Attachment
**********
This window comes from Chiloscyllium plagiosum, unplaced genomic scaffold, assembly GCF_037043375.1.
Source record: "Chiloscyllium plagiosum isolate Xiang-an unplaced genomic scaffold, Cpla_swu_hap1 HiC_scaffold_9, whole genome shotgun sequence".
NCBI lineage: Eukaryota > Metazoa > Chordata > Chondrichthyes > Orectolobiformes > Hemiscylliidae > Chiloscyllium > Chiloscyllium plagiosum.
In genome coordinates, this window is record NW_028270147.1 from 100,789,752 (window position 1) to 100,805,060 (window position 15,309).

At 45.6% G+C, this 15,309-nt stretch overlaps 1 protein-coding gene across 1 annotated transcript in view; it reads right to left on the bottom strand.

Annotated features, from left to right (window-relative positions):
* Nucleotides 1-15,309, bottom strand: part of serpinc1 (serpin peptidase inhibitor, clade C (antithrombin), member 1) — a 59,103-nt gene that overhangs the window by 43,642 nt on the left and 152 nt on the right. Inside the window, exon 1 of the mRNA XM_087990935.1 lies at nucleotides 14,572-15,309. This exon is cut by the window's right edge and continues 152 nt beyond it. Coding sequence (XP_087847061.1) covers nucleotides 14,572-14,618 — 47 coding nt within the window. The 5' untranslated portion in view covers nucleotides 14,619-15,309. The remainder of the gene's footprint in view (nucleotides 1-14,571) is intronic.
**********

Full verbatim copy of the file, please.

This window comes from Chiloscyllium plagiosum, unplaced genomic scaffold, assembly GCF_037043375.1.
Source record: "Chiloscyllium plagiosum isolate Xiang-an unplaced genomic scaffold, Cpla_swu_hap1 HiC_scaffold_9, whole genome shotgun sequence".
NCBI lineage: Eukaryota > Metazoa > Chordata > Chondrichthyes > Orectolobiformes > Hemiscylliidae > Chiloscyllium > Chiloscyllium plagiosum.
In genome coordinates, this window is record NW_028270147.1 from 100,789,752 (window position 1) to 100,805,060 (window position 15,309).

At 45.6% G+C, this 15,309-nt stretch overlaps 1 protein-coding gene across 1 annotated transcript in view; it reads right to left on the bottom strand.

Annotated features, from left to right (window-relative positions):
* Nucleotides 1-15,309, bottom strand: part of serpinc1 (serpin peptidase inhibitor, clade C (antithrombin), member 1) — a 59,103-nt gene that overhangs the window by 43,642 nt on the left and 152 nt on the right. Inside the window, exon 1 of the mRNA XM_087990935.1 lies at nucleotides 14,572-15,309. This exon is cut by the window's right edge and continues 152 nt beyond it. Coding sequence (XP_087847061.1) covers nucleotides 14,572-14,618 — 47 coding nt within the window. The 5' untranslated portion in view covers nucleotides 14,619-15,309. The remainder of the gene's footprint in view (nucleotides 1-14,571) is intronic.